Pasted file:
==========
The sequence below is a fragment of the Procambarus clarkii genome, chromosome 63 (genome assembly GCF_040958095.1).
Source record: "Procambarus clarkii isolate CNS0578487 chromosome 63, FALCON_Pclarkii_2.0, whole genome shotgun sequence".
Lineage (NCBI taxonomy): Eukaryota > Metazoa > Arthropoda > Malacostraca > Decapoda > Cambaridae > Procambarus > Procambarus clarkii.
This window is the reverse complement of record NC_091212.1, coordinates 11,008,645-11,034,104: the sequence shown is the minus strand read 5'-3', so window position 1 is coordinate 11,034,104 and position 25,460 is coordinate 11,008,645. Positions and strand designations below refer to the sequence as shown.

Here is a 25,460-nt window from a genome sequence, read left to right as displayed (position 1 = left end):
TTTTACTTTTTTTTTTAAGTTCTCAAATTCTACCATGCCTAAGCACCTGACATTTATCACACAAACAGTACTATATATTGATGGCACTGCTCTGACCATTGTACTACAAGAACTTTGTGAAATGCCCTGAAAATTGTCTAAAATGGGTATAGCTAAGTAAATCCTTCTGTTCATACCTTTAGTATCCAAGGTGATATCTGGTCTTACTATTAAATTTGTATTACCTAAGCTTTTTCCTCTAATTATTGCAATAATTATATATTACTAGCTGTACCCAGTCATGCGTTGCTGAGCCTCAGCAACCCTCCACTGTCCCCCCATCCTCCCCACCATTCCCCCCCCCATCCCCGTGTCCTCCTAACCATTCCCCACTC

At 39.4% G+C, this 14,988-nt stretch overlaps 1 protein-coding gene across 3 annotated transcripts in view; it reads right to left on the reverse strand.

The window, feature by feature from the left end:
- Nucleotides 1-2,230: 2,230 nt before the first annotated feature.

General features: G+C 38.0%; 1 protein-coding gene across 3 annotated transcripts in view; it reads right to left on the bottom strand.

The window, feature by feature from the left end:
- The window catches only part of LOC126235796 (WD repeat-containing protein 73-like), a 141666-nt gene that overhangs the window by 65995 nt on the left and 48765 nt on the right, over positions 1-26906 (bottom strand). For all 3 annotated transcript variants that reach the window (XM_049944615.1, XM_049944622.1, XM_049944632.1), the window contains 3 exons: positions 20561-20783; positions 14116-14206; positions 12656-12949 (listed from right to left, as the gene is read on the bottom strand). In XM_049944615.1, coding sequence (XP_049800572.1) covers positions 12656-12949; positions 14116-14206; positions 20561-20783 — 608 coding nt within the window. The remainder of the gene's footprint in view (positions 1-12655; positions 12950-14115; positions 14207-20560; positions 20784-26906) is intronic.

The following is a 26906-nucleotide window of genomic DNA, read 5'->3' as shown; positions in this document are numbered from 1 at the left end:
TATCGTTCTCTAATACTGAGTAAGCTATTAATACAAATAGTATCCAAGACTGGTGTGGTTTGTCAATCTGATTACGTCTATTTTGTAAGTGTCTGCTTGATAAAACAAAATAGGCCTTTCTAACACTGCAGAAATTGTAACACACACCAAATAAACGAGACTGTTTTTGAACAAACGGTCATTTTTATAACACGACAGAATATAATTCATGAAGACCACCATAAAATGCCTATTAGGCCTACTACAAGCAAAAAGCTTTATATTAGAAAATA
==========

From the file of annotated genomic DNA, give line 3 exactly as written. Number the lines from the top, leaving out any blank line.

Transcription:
Lineage (NCBI taxonomy): Eukaryota > Metazoa > Arthropoda > Malacostraca > Decapoda > Cambaridae > Procambarus > Procambarus clarkii.